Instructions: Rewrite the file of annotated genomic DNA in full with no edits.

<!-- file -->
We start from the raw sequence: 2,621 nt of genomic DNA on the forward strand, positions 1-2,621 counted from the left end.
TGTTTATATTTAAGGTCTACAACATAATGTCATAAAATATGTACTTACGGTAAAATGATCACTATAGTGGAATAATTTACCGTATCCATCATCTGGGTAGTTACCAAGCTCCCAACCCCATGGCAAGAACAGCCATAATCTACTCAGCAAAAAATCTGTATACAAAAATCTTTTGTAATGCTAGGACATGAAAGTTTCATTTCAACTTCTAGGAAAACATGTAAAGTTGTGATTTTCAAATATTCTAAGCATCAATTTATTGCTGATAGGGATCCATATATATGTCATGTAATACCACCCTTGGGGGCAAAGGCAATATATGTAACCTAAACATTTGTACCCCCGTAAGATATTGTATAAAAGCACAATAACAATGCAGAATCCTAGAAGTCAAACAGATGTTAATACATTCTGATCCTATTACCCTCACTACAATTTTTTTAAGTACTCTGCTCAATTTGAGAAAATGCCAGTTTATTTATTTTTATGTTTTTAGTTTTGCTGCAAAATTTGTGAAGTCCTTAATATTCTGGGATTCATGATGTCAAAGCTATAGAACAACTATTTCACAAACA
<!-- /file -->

We start from the raw sequence: 2,621 nt of genomic DNA on the forward strand, positions 1-2,621 counted from the left end.
TGTTTATATTTAAGGTCTACAACATAATGTCATAAAATATGTACTTACGGTAAAATGATCACTATAGTGGAATAATTTACCGTATCCATCATCTGGGTAGTTACCAAGCTCCCAACCCCATGGCAAGAACAGCCATAATCTACTCAGCAAAAAATCTGTATACAAAAATCTTTTGTAATGCTAGGACATGAAAGTTTCATTTCAACTTCTAGGAAAACATGTAAAGTTGTGATTTTCAAATATTCTAAGCATCAATTTATTGCTGATAGGGATCCATATATATGTCATGTAATACCACCCTTGGGGGCAAAGGCAATATATGTAACCTAAACATTTGTACCCCCGTAAGATATTGTATAAAAGCACAATAACAATGCAGAATCCTAGAAGTCAAACAGATGTTAATACATTCTGATCCTATTACCCTCACTACAATTTTTTTAAGTACTCTGCTCAATTTGAGAAAATGCCAGTTTATTTATTTTTATGTTTTTAGTTTTGCTGCAAAATTTGTGAAGTCCTTAATATTCTGGGATTCATGATGTCAAAGCTATAGAACAACTATTTCACAAACA